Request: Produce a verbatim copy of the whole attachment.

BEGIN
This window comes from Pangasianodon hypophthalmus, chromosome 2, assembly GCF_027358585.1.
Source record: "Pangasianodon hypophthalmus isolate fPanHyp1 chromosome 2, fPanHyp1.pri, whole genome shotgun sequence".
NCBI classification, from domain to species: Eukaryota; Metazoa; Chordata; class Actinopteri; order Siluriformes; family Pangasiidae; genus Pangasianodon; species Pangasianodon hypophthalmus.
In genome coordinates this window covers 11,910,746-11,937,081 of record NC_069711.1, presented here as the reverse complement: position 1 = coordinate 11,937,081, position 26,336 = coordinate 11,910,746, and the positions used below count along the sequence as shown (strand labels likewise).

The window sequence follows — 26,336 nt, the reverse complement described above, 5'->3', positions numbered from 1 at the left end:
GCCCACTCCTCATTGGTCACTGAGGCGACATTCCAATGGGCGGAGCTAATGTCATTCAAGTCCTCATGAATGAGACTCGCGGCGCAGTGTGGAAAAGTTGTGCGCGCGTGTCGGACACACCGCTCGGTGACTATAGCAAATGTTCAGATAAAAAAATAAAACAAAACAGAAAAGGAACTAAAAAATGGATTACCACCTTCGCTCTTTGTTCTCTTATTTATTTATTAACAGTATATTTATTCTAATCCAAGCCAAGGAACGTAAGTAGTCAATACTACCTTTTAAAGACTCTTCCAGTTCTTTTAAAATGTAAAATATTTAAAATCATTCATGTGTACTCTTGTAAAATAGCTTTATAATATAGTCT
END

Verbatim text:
This window comes from Pangasianodon hypophthalmus, chromosome 2, assembly GCF_027358585.1.
Source record: "Pangasianodon hypophthalmus isolate fPanHyp1 chromosome 2, fPanHyp1.pri, whole genome shotgun sequence".
NCBI classification, from domain to species: Eukaryota; Metazoa; Chordata; class Actinopteri; order Siluriformes; family Pangasiidae; genus Pangasianodon; species Pangasianodon hypophthalmus.
In genome coordinates this window covers 11,910,746-11,937,081 of record NC_069711.1, presented here as the reverse complement: position 1 = coordinate 11,937,081, position 26,336 = coordinate 11,910,746, and the positions used below count along the sequence as shown (strand labels likewise).

The window sequence follows — 26,336 nt, the reverse complement described above, 5'->3', positions numbered from 1 at the left end:
GCCCACTCCTCATTGGTCACTGAGGCGACATTCCAATGGGCGGAGCTAATGTCATTCAAGTCCTCATGAATGAGACTCGCGGCGCAGTGTGGAAAAGTTGTGCGCGCGTGTCGGACACACCGCTCGGTGACTATAGCAAATGTTCAGATAAAAAAATAAAACAAAACAGAAAAGGAACTAAAAAATGGATTACCACCTTCGCTCTTTGTTCTCTTATTTATTTATTAACAGTATATTTATTCTAATCCAAGCCAAGGAACGTAAGTAGTCAATACTACCTTTTAAAGACTCTTCCAGTTCTTTTAAAATGTAAAATATTTAAAATCATTCATGTGTACTCTTGTAAAATAGCTTTATAATATAGTCT